I must say I felt pretty distressed the first time I had to take my regulator out of my mouth underwater, but the fear soon passed and I realised that the calmer I am the easier it is.
My dive buddy Iona (look her up at firstname.lastname@example.org) and I took the course over the three days, tackling our challeges and celebrating our achievements together.
We were treated to Grey Nurse sharks, Moray eels, slippery dicks (yes that’s their name), stingrays as bug as me and all kinds of crazy colourful fish on our first series of dives here on Little Corn Island, Nicaragua.
I’ll admit to having the Mario Bros song in my head from the underwater scene as we swam amongst the coral, an almost surreal feeling at first. But right now I’m stoked that I’ve been able to explore this underwater world 🙂
Anyone who knows me well knows that I am one of the most clumsy individuals on earth… You know how this is going to go.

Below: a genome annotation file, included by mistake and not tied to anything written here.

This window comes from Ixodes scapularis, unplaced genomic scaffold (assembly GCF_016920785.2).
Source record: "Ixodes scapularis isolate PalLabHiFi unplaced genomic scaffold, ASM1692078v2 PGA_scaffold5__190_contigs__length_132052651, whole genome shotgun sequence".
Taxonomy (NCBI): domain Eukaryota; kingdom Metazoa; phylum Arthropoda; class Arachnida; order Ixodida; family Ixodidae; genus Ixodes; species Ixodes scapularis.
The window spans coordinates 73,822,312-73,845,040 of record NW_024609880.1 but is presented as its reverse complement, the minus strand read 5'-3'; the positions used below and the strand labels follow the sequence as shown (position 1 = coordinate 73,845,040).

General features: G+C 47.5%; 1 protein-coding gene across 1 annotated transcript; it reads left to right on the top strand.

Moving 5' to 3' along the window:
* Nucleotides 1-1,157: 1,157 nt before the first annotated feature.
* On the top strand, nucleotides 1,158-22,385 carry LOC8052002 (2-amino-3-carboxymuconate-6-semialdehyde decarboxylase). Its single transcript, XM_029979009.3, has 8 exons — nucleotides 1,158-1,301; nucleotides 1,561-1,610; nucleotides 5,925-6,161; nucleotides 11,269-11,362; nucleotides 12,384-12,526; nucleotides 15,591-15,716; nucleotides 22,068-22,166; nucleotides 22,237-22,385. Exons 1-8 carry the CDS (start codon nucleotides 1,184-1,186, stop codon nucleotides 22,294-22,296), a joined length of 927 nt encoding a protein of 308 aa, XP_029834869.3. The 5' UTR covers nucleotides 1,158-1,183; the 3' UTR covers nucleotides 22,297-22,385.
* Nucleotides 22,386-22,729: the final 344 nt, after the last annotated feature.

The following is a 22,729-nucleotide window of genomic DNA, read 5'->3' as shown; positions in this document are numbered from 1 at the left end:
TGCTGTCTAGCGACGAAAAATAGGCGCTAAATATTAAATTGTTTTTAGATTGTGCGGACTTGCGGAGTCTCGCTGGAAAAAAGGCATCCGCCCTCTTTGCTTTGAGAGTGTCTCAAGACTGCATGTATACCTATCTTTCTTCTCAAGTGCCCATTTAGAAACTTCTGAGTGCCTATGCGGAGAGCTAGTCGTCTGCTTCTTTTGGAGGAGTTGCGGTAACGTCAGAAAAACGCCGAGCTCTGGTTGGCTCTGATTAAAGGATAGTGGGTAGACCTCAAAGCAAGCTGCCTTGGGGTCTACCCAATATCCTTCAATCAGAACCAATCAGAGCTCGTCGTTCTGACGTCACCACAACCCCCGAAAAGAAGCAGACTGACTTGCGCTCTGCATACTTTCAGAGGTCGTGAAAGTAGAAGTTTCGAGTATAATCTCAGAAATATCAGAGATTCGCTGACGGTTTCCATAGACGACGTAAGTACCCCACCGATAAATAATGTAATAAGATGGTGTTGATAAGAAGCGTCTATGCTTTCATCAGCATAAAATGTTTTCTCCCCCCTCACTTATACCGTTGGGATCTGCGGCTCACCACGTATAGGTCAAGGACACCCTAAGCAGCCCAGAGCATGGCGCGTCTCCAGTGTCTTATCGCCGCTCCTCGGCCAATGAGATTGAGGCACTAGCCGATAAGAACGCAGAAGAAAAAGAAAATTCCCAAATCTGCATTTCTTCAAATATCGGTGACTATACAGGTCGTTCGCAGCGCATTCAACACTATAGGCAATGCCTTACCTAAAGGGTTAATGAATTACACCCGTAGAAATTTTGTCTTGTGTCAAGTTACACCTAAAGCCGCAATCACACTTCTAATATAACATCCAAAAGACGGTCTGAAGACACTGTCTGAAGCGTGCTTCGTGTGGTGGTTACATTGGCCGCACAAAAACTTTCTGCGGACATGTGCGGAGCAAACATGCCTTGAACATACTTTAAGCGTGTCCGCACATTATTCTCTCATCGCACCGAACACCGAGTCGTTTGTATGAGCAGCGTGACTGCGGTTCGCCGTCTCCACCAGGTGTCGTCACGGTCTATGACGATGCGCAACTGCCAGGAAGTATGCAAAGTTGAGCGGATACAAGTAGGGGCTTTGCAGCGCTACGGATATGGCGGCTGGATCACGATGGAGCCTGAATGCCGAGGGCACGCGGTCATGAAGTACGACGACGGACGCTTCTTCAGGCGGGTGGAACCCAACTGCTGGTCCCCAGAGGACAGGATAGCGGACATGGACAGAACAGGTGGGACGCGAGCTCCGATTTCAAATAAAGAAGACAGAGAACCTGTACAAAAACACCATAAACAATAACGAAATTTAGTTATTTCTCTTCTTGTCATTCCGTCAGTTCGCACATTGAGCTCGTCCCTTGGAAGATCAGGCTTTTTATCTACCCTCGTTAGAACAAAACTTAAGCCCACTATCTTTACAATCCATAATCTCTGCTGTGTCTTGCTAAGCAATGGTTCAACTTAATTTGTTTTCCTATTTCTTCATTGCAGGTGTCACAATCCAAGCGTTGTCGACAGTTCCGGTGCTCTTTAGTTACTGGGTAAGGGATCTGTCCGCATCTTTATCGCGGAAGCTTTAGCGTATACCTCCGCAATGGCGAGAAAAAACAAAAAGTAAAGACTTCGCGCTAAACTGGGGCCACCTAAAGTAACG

Let’s say it’s just my luck for me to hurt myself within two hours of arriving at a beautiful surf beach, and I hadn’t even been surfing yet!
After making the two hour journey from San Juan del Sur in less than comfortable conditions (two boys, two girls, nine beers and four backpacks in an old Hyundai accent that had deinitely seen better days), I wanted to stretch my weary legs with a quick sunset jog up and down the beach. Exercise isn’t something I see too much of these days, and I enjoyed it.
Red faced and feeling the searing heat, I threw myself into the welcoming sea water, joining in with the two Mexicans, Alvaro and Isael, bodysurfing the waves. All was well, until one set started to build, the next wave stood up ahead of me. I could see it coming and knew it was going to be bigger than the others. I dove under and grabbed the sand on the bottom with both hands. The turbulent water hit me hard and I tumbled. The darkness under the water due to the black sand made it hard to detect the surface, and I came up gasping for air. No sooner had I surfaced, but the next wave came looming, a quick breath and down under I went for the second time. I wasn’t enjoying the experience so much, and relieved to find the surface once more.
I hadn’t realised I was hurt at this point, but when I went to put my foot down on the bottom to steady myself, I found that my foot wasn’t working as it should and I screamed out in pain. I wasn’t able to bear my weight, and the Mexicans helped carry me to shore where I collected myself, still in intense pain and just hoping that nothing was broken.